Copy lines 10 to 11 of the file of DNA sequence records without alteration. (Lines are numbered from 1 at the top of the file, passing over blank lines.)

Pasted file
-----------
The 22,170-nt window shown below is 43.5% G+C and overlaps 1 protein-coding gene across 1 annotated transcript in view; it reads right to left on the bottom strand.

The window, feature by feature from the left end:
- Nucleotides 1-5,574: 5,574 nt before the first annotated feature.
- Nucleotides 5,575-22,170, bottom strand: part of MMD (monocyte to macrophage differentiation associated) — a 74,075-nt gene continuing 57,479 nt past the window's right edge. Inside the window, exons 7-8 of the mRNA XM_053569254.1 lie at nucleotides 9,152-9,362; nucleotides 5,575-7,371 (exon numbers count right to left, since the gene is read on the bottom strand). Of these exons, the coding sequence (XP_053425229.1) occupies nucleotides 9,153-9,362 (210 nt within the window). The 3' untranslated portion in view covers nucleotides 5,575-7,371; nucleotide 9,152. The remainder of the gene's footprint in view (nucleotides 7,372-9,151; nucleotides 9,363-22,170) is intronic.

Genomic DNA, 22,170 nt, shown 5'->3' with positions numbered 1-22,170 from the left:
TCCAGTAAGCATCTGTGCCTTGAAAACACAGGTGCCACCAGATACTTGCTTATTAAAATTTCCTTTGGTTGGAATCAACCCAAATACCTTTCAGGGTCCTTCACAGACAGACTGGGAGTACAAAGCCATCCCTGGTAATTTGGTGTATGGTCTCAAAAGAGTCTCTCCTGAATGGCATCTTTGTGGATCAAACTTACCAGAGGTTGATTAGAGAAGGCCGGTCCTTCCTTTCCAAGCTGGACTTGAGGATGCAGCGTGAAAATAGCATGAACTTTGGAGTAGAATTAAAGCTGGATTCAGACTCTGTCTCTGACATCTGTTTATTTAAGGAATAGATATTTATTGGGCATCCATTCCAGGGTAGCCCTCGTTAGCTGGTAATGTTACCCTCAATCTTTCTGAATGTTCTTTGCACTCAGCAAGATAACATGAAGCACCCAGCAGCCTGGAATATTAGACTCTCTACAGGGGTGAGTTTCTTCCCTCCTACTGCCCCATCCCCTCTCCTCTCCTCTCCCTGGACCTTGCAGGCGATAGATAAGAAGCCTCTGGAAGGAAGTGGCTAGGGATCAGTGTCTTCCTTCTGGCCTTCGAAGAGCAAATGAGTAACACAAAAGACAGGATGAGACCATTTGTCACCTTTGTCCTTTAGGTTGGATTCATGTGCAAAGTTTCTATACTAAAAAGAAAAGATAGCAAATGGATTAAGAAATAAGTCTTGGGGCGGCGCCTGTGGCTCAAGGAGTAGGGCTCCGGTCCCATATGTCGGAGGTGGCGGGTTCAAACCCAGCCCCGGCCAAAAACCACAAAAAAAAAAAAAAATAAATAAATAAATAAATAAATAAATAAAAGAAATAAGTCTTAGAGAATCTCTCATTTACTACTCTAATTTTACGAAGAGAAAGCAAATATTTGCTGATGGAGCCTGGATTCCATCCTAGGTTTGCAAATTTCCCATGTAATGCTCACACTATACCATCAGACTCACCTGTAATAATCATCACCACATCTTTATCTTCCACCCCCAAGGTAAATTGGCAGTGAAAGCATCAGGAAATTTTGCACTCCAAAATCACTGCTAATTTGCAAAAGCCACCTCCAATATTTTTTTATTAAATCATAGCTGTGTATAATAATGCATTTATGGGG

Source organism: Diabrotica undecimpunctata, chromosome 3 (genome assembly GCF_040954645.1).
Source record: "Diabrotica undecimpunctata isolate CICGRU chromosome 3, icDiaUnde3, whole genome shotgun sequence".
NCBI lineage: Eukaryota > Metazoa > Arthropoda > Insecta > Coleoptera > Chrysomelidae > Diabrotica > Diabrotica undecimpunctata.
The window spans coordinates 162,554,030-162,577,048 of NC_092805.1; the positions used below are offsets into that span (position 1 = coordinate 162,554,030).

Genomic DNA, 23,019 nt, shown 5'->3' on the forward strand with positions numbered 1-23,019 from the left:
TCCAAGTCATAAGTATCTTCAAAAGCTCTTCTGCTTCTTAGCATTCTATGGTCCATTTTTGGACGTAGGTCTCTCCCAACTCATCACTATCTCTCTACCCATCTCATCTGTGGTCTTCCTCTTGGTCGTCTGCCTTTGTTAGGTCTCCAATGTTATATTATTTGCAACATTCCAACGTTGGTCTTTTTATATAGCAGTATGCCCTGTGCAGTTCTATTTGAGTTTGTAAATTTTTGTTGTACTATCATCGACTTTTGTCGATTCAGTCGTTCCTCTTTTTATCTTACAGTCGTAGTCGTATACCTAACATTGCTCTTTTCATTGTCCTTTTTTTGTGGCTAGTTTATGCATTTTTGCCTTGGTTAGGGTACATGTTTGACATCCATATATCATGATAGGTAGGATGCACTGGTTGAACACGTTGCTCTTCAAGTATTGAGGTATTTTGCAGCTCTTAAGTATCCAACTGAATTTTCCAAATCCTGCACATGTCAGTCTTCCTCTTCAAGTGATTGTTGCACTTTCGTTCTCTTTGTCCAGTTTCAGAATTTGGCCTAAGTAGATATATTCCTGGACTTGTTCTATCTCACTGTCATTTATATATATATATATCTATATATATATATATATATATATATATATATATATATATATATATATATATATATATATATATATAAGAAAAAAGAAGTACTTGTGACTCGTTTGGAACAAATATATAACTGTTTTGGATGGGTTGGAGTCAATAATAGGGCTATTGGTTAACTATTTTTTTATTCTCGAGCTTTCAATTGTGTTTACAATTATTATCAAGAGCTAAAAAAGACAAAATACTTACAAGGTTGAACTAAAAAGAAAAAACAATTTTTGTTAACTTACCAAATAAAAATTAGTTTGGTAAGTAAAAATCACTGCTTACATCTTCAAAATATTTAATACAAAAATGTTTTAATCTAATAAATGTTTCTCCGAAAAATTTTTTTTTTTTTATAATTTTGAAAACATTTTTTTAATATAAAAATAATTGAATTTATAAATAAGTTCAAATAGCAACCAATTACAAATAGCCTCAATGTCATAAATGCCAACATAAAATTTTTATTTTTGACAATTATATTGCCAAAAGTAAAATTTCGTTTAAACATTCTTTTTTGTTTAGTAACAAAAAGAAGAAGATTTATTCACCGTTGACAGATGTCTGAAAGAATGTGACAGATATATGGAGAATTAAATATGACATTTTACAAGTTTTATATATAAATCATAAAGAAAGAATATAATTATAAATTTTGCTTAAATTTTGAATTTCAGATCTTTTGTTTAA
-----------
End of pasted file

The window spans coordinates 162,554,030-162,577,048 of NC_092805.1; the positions used below are offsets into that span (position 1 = coordinate 162,554,030).

Genomic DNA, 23,019 nt, shown 5'->3' on the forward strand with positions numbered 1-23,019 from the left: